The Herald: “So back to the new disc: and we must say a word about Sean Shibe, the still-young Scottish guitarist…with the most beautiful, resonant and soulful performance of Max’s Farewell to Stromness, probably the Max piece that is everybody’s favourite – which was played by a local fiddler at the composer’s funeral. Shibe also gives an intense and deadly-accurate performance of Max’s Hill Runes, free of the scratches and scrapes that blemish so much guitar playing.”
McAllister Matheson newsletter: “This fascinating disc combines newer works with old-established favourites. Orchestral pieces alternate with works for solo guitar, the latter played by young Edinburgh-born guitarist Sean Shibe. He gives a rare account of Hill Runes, a series of five characterful miniatures inspired by George Mackay Brown’s enigmatic poem of that name. The music’s nature is more akin to lute music; apparently Max was trying to find a way of writing for the guitar that was in no way ‘Spanish’. Shibe is a persuasive advocate for the work, and also gives a warm-hearted performance of Farewell to Stromness.”
I feel like outreach is something often talked of critically, but when it works well (as it did here) it is one of the most rewarding things. The aim here was a humble, noble one – simply to help those of primary/secondary school age become better listeners to works of classical music. The works I played were not necessarily short excerpts. At the Peasedown St. John primary I performed Sir Malcolm Arnold’s Fantasy in full, which I’m sure challenged them, but little fidgeting – they were attentive listeners.
Visit to Peasedown St. John primary in their blog here.
And Writhlington tweeting afterwards, below.
I was browsing through a couple of issues of Classical Guitar Magazine last night and saw a few words from Graham Wade on a comments page from the December 2012 issue.
Segovia is one of those great guitarists that I’ve tried to love so many times, but I have never been able to enjoy – my loss – finding his style overly mannered and gratuitous, among other things. As an aside, I suppose that now that I’m used to a different recording aesthetic as well, so often his earlier, better, recordings grate ever so slightly.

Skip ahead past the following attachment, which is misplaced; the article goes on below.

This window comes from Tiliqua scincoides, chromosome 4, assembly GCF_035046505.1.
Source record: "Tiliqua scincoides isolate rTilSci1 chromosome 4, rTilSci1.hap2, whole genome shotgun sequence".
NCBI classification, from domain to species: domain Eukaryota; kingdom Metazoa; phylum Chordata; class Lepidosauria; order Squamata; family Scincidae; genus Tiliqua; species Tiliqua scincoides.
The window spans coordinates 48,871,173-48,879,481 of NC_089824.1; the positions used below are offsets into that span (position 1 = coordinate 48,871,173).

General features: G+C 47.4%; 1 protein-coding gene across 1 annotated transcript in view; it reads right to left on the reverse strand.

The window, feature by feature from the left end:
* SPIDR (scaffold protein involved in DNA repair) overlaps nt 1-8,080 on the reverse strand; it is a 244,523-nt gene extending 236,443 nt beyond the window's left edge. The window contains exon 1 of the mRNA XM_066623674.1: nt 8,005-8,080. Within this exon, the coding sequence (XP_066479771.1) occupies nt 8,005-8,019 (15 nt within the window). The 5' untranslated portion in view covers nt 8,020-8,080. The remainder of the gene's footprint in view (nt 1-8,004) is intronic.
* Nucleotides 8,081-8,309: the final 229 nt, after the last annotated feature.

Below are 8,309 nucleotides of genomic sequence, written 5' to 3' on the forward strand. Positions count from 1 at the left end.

Anyway, despite listening to someone eulogise over his playing nearly always baffling me, in Graham’s reiteration of the obvious there’s a gentle reminder that Segovia will always mean slightly different things to different generations. He died before I was born, and Graham will forever find him more relevant and visionary than I.
What are your thoughts on Segovia – overrated/incomprehensible or the sublime peak of a golden age?
Today, Einojuhani Rautavaara died at 80 years old. His few works for guitar remain woefully underplayed… Let’s solve this.
I had an amazing time yesterday visiting two primary schools in North London for Apollo Music Projects. It was pretty rewarding to hear the kids respond with “this is my FAVOURITE BIT!” when they were asked to use their imagination in describing how a piece made them feel. I think that this skill is actually often lacking in professional musicians…
A number of reactions to Bach’s Prelude from the first ‘cello suite: like a breeze; like a river; and some more bizarre ideas…
“It was like this man has decided to jump off a bridge and commit suicide then he realises he’s actually really good at swimming so he swims happily ever after.”
“In the jungle and all the animals are having a party and then there’s a candle on the cake. But the candle goes in the elephant’s eye and the elephant dies. So the rest of the animals go into mourning. For the rest of their lives. And they take a photo and put it on snapchat.”
I love this.